Posted by: JA | February 6, 2006 3:59 PM

Marc - Get over the idea of everyone crossing the river to VA for the bar and restaurant scene. Were you one of the 5 people who started to eat/drink in Jersey City after Manhattan went smoke-free? People will continue to hang out in DC because it is still the city, and smokers will crowd around the doors outside, while people indoors can breath and not smell like stake smoke for weeks on end. Starting to me how you can be so progressive on most things yet really thick-headed on this one particular issue.

Posted by: SmokingSux | February 6, 2006 4:18 PM

I thought Altria was actually headquartered in NYC and Phillip Morris had primarily manufacturing operations located in Richmond?

Posted by: SB 648 | February 6, 2006 4:34 PM

maybe I meant Phillip Morris. some company moved back down to Richmond two years ago, right after NYC passed their smoking ban. it was a big deal to the city. I was wondering how tenuous that connection is, that they might take their money and jobs and leave again if the state imposed a smoking ban.

Posted by: OD | February 6, 2006 5:00 PM

The actual research I've seen shows absolutely no difference when a smoking ban is passed. If you ask the restaurant owners, they rant and rail against it, but when you look at their books, there's absolutely no difference. For me, there's a huge difference: I can breathe. As a lifetime allergy sufferer, I can tell you that my flying life got unbelievably better when they banned smoking on airplanes. I no longer arrive at my destination with the sinus headache I used to get just because someone 2 rows in front of me couldn't wait two hours to foul my air with his addiction. In Prince George's County restaurants, now I can use my nose to breathe--which I believe is its intended purpose, no?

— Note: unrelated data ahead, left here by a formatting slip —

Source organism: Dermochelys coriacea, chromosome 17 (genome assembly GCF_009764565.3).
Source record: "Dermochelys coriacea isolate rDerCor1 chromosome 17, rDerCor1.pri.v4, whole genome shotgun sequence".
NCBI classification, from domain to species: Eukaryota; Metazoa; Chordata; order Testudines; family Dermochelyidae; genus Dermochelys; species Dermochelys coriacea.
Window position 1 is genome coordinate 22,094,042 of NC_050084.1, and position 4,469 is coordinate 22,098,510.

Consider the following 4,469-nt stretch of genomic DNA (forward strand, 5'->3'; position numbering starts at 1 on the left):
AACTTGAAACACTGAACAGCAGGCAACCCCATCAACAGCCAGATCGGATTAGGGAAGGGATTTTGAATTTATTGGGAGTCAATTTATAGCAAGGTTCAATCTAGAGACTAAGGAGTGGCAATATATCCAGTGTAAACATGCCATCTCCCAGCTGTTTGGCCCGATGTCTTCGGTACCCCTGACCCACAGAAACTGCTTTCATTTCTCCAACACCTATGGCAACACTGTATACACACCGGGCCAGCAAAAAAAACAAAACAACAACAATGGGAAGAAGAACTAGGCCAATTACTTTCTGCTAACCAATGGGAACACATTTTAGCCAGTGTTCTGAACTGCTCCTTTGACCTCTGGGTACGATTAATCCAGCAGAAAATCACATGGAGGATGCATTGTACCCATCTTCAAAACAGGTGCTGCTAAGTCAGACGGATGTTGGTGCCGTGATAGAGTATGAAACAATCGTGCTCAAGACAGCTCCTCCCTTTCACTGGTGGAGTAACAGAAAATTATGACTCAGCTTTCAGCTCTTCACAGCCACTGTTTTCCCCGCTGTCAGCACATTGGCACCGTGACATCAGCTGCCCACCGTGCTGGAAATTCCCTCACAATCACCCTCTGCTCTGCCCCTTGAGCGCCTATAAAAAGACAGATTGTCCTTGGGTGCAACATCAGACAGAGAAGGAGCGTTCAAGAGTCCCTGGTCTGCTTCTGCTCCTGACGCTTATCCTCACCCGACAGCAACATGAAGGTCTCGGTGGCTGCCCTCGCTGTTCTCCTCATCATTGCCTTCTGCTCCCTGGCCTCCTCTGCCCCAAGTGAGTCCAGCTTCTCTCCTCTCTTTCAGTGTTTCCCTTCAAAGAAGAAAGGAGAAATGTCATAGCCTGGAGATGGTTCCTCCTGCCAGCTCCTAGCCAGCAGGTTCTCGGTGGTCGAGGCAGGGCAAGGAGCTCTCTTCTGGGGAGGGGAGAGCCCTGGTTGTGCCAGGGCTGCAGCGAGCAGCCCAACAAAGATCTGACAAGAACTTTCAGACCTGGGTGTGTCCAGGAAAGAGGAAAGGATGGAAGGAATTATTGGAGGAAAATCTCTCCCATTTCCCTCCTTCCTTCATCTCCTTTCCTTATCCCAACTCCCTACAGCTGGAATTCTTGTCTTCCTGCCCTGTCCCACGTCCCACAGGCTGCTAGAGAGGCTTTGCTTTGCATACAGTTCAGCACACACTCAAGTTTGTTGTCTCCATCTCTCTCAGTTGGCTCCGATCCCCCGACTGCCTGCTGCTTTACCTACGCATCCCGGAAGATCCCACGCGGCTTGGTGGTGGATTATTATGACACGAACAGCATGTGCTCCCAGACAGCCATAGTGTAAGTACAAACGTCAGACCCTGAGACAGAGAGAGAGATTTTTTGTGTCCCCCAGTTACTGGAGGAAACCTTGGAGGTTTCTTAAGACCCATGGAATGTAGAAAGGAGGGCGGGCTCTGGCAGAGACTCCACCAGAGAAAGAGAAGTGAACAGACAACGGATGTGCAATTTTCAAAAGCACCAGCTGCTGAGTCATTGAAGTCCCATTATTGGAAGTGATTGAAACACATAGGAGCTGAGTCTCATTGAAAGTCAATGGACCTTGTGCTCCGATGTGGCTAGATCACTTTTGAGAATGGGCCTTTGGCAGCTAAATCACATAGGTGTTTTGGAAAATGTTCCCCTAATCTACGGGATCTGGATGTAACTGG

Posted by: JWS | February 6, 2006 5:27 PM

I don't know a single DC person planning to go to Virginia just so they can smoke in
bars and restaurants. The DC and Virginia scenes are vastly different. One rarely appeals to the other.

If anything, the DC scene will strengthen, as a lot of people will go to DC just for the smoke-free environment.

And, at long last, I don't have to breathe filthy air just because I dare to want to go out and socialize in public.

Posted by: Hillman | February 6, 2006 7:20 PM

The DC smoking ban is simply more of a culture of limiting individual rights. There are over 200 establishments in DC that are smoke-free, and I'm sure many more where smoking sections are separated so as not to bother non-smokers. Why not let capitalism work; as demand increases for smoke-free restaurants and bars, they will open. If you want to encourage it, offer tax breaks for businesses who go smoke free. But don't buy into the moral crusaders whose true goals are to limit actions they find "sinful."

Posted by: It's about rights | February 8, 2006 10:16 AM

hello, just cant resist to comment on the one who said" moral crusaders whose true goals are to limit actions they find 'sinful'"...i don't impose my morals on others but i also do not choose to shorten the life or pleasures there of of mankind by smoking either. Cig.smoke is disgusting at least and i (a non smoker) do not choose to pollute the air of others who may have respiratory problems, such as asthma. I have asthma, and have spent numerous nights in an emergency dept. starring death in the face. Have you ever been intubated and placed on a breathing machine because you breathed in some sorry asses second hand cig.smoke and it caused your airway to shut to the point of near death? well when this happens to you you'll be glad some "moral anti sinner" fought to protect your clean air. In the mean time, keep your "BUTTS" at home.